2012 Annual Survey of Violations of Trade Union Rights - Djibouti
|Publisher||International Trade Union Confederation|
|Publication Date||6 June 2012|
|Cite as||International Trade Union Confederation, 2012 Annual Survey of Violations of Trade Union Rights - Djibouti, 6 June 2012, available at: http://www.refworld.org/docid/4fd8895428.html [accessed 21 August 2017]|
|Disclaimer||This is not a UNHCR publication. UNHCR is not responsible for, nor does it necessarily endorse, its content. Any views expressed are solely those of the author or publisher and do not necessarily reflect those of UNHCR, the United Nations or its Member States.|
ILO Core Conventions Ratified:
29 (Forced Labour (1930))
87 (Freedom of Association and Protection of the Right to Organise (1948))
98 (Right to Organise and Collective Bargaining (1949))
100 (Equal Remuneration for Work of Equal Value (1951))
105 (Abolition of Forced Labour (1957))
111 (Discrimination in Employment and Occupation (1958))
138 (Minimum Age for Employment (1973))
182 (Worst Forms of Child Labour Convention (1999))
Reported Violations – 2012
Documented violations – actual number of cases may be higher
Workers daring to strike were systematically arrested during 2011. Strikers arrested included nurses, railway workers and, in the worst case, dock workers, 62 of whom were imprisoned for two weeks. The authorities confiscated the head office of the UDT. Legitimate trade union activities have in effect been totally stamped out.
In April, President Ismaël Guelleh was re-elected with over 80% of the vote. Human rights organisations and the opposition, which boycotted the elections, described the poll as a "masquerade". All voices of dissent continued to be silenced, arbitrary arrests were made in huge numbers and detainees were tortured.
Trade union rights in law
Freedom of association is strictly regulated by a 2006 Labour Code that can at best be described as unfriendly to unions. When registering a trade union, the Minister of Labour takes into account not only the appropriate union documents, but also reports by the Labour inspector, thereby giving virtual discretionary powers to the public authorities. The Law on Associations also requires prior authorisation in order to register a union. Any changes in a union's statutes or leadership must go through the same procedures as when registering the union.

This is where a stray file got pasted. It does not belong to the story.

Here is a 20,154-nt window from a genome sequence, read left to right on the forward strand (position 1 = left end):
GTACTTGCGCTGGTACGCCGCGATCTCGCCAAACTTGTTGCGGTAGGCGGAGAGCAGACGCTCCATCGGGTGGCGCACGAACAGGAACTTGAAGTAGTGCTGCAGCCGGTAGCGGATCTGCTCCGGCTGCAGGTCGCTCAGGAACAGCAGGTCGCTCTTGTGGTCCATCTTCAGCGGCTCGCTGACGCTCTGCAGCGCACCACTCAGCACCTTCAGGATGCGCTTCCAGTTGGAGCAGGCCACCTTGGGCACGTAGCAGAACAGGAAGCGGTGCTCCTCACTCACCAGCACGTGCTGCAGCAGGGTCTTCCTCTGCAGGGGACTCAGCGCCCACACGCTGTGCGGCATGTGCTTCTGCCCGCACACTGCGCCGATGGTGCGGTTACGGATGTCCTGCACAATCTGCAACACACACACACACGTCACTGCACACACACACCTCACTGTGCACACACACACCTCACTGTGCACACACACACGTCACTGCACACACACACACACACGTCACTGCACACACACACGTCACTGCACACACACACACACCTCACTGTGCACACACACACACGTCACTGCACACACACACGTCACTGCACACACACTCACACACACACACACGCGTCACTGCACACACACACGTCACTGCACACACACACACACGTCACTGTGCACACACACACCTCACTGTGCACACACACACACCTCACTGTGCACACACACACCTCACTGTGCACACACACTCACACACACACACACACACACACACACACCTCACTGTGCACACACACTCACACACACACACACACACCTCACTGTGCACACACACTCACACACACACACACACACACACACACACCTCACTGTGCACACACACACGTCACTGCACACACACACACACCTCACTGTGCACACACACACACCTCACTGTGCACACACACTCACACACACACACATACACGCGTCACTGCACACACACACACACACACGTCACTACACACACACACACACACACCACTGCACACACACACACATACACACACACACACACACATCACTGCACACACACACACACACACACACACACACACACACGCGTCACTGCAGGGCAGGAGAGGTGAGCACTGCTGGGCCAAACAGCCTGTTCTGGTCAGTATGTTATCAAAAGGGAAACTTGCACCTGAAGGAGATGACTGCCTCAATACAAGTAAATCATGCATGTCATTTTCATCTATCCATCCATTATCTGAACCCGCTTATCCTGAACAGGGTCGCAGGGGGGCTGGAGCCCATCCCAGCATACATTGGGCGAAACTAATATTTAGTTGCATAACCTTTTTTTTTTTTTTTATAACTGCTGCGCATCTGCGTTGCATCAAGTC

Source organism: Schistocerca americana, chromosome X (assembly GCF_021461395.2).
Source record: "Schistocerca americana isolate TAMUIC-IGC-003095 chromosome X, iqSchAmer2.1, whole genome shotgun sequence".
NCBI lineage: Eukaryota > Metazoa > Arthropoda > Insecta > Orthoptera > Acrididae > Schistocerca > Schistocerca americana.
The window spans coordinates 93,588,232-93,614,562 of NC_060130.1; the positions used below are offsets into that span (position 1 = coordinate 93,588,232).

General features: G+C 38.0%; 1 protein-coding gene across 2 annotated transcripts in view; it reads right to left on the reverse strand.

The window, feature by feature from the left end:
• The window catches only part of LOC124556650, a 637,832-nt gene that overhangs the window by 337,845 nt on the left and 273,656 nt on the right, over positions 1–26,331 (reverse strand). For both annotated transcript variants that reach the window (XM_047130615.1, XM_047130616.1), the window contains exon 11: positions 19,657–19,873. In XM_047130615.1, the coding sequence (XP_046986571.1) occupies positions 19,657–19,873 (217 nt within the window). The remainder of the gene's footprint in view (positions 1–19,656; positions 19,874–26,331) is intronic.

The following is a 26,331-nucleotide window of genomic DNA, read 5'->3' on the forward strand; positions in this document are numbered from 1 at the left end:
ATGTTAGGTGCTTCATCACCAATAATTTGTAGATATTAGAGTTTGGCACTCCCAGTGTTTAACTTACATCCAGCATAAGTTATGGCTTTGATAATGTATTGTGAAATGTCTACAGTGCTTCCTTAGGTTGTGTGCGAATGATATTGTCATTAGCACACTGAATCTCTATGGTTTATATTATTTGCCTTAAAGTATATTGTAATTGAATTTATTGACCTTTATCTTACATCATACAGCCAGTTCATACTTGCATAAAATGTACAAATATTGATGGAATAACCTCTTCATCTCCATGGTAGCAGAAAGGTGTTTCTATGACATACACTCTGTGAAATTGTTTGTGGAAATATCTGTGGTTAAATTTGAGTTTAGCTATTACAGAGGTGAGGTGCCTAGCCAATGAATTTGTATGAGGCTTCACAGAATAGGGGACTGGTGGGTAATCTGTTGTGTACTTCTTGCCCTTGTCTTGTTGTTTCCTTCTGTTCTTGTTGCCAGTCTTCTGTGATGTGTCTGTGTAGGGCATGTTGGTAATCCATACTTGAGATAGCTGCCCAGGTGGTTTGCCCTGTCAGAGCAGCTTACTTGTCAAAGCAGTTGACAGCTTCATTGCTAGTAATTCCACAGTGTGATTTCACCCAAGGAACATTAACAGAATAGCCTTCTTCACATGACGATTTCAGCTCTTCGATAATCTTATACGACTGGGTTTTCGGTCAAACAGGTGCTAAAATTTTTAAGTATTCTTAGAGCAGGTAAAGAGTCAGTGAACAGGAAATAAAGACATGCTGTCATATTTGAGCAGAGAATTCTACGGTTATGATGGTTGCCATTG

Furthermore, if one of the ministries demands the dissolution of a union, the Chief Public Prosecutor can approach a civil court to obtain said dissolution. Accession to union office means the almost automatic suspension of the employment contract, and any person convicted "by any court" may not hold a leadership position. The President has vast powers to requisition civil servants in essential services.
Link to additional detailed information regarding the legislation on the ITUC website here
Harassment and repression immobilise unions: As in previous years, the ILO expressed its deep concern at the government's blatant lack of any real will to address several cases of trade unions rights violations. Trade union representatives and members are subjected to constant harassment by the authorities. The government accuses trade union activists of being enemies of the state, and as a such, they are arrested, imprisoned, transferred or dismissed. Strikes are brutally repressed. Organisations are refused registration or are made so weak that in effect they can no longer operate.
UDT head office confiscated: In October, the authorities confiscated the head office of the trade union centre Union djiboutienne du travail (UDT), which is, in effect, no longer in operation. The premises were allocated to the Youth and Sports Ministry. In recent years, clone unions, backed by the government, have replaced legitimate workers' organisations. They are under the authorities' complete control.
Sixty two dock workers brutally assaulted and imprisoned for nearly two weeks:
On 2 January, during a peaceful demonstration in front of the parliament to demand unpaid wage compensation, dock workers were rounded up by police and brutally assaulted. Sixty two workers were arrested and placed in detention, where some were beaten. They were denied medical care and visits by relatives or lawyers. They were released on 15 January.
The dockers' trade union has found it impossible to function over recent years. According to the human rights group Association pour le respect des droits de l'homme à Djibouti (ARDHD) and the trade union centre Union djiboutienne du travail (UDT), all recent attempts to organise trade union elections have failed because of repression by employers and the authorities. Several dockers used "trade union alibis". Many workers suspected of being ringleaders or who simply demanded respect for their rights had their dockers' cards withdrawn and were not allowed to work.
Striking railway workers and nurses detained: On 20 April, 55 railway workers were arrested and briefly detained for having demonstrated in front of the Prime Minister's Office. They were demanding the payment of eight months' wage arrears. Three days later, several nurses from the Dar El Hanan maternity hospital were arrested on the same grounds.